I have to hand it to the legendary Subhumans for dropping an absolutely amazing release this year titled Crisis Point.
It’s been over 10 years since the band even dropped a studio release and since the mid-eighties before that.
Was I concerned about this? Not really, but I would be lying if I told you I thought I would be enjoying it nearly as much as I do.
Honestly, had one of these new songs dropped on a playlist somewhere, I might have took it in and moved on thinking it was just something from their past, but luckily I was made privy to the album thanks to Pirates Press Records and have been listening to it on repeat for months now.
Dick Lucas sounds the same when “Terrorist In Waiting” started, which is a good thing in my book, as honestly did the band. Sometimes things are best left unchanged and the Subhumans proved this to me just one song in. It was fast, angry, and exactly what I needed.
Tracks like “Follow The Leader” kept on with the band’s ethos I’ve appreciated for easily 30 years now and seemingly fit so well with today’s clamored current events.
“Strange Land” wasn’t anything I haven’t heard before by the band and was a nice reminder why I even became a fan in the first place. It reminded me of something that should have been on the Repo Man soundtrack. This track was just great as was the following track “99%”.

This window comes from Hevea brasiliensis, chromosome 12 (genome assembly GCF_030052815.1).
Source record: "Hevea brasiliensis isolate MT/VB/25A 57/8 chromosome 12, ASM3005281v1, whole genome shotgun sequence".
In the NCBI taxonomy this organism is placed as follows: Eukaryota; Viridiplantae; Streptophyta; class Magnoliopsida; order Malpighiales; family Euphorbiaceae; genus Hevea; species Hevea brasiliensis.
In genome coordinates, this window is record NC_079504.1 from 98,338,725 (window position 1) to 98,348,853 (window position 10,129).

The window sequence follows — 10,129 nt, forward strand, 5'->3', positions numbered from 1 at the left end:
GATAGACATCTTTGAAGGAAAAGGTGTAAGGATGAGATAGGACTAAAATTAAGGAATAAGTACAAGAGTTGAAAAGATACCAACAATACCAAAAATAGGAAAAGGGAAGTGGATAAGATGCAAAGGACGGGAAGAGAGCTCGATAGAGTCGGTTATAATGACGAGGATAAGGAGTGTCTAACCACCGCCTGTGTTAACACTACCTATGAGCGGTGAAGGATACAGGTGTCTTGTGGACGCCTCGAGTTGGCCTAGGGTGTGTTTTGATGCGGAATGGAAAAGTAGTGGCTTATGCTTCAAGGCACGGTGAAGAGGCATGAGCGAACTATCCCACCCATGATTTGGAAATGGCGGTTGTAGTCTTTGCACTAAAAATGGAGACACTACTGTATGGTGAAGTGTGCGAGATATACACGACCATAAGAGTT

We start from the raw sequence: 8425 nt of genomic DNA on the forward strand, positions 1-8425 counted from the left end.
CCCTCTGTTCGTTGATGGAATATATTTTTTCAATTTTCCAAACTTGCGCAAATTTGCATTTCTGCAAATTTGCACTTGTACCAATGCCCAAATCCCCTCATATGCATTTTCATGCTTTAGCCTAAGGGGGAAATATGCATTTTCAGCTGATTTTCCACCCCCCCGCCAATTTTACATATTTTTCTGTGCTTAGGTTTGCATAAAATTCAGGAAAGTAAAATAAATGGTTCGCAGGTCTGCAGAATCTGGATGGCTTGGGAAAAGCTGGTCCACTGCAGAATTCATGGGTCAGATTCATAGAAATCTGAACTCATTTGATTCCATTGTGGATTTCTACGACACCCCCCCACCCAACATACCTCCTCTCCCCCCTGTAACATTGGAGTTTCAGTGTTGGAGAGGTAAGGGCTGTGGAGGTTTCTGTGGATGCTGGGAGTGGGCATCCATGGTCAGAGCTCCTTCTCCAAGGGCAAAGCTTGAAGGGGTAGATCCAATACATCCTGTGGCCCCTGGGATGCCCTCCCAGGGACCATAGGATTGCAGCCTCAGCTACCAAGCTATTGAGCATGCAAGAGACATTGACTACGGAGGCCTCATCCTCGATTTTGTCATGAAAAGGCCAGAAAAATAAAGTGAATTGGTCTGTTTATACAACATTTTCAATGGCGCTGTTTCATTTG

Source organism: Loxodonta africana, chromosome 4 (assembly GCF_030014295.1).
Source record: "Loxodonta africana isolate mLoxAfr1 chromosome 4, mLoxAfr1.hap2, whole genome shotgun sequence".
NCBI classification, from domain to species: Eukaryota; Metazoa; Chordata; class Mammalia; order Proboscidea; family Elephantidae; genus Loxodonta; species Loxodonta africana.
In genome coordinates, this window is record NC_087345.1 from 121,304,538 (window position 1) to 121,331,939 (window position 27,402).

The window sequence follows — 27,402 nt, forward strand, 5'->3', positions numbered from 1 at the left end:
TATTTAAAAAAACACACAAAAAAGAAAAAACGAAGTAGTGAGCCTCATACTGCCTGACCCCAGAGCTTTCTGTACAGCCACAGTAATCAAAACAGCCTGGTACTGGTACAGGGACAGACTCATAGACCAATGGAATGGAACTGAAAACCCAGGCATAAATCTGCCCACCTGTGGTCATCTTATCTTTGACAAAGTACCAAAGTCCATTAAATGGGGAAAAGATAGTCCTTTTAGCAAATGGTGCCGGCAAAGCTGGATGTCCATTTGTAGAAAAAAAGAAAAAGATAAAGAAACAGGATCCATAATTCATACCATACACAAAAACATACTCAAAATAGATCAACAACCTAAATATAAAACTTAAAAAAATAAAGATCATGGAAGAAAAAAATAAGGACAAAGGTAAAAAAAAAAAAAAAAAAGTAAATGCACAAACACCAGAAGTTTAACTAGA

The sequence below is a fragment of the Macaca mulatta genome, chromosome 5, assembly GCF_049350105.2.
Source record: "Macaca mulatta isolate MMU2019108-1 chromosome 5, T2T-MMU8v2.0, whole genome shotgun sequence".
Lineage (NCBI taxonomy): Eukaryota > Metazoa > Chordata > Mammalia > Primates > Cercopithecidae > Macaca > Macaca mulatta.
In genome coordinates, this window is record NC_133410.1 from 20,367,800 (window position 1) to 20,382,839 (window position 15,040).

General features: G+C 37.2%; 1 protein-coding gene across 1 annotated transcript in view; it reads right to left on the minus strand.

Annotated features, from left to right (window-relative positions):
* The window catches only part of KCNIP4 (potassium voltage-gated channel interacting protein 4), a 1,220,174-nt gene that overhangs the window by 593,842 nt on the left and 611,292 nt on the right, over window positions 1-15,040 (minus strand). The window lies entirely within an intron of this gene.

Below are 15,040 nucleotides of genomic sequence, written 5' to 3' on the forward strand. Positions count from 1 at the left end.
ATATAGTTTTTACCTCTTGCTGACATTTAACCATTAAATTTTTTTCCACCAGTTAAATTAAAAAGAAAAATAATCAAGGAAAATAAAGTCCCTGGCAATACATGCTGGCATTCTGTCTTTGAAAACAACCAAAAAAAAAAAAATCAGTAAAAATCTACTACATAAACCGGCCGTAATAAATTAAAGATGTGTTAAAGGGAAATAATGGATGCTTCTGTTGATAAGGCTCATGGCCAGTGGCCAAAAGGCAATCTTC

“Poison” wasn’t catchy, calling for attention, or anything of that nature. It was an anthem of sorts for those who want to listen and take the ideology and make their own judgements. This is what I have always loved the most about this band.
“Thought Is Free” closed out the album and is honestly about as classic sounding as something that came off of their debut release. I was amazed listening to this track knowing it’s 2019 and this band that has been around almost all of my life sounds almost exactly same and carries that same energy. This song alone blew me away. I loved everything about it.
It’s not a rubber stamped statement toward a seasoned band. There really are not many acts out there that I can say have been able to do this. What is “this” you ask? Keep their roots, stick to their sound, and haven’t a care about results.
My hope is that the younger generation will pick up this album and it opens up doors musically enticing them to sit back and get lost in this band’s impressive catalog.
This isn’t meant to say you hanging punkers out there won’t appreciate this.
If you once listened to The Day Country Died and have the slightest hesitation to hear new music by them, don’t be a fool. Get on it now. Thank me later.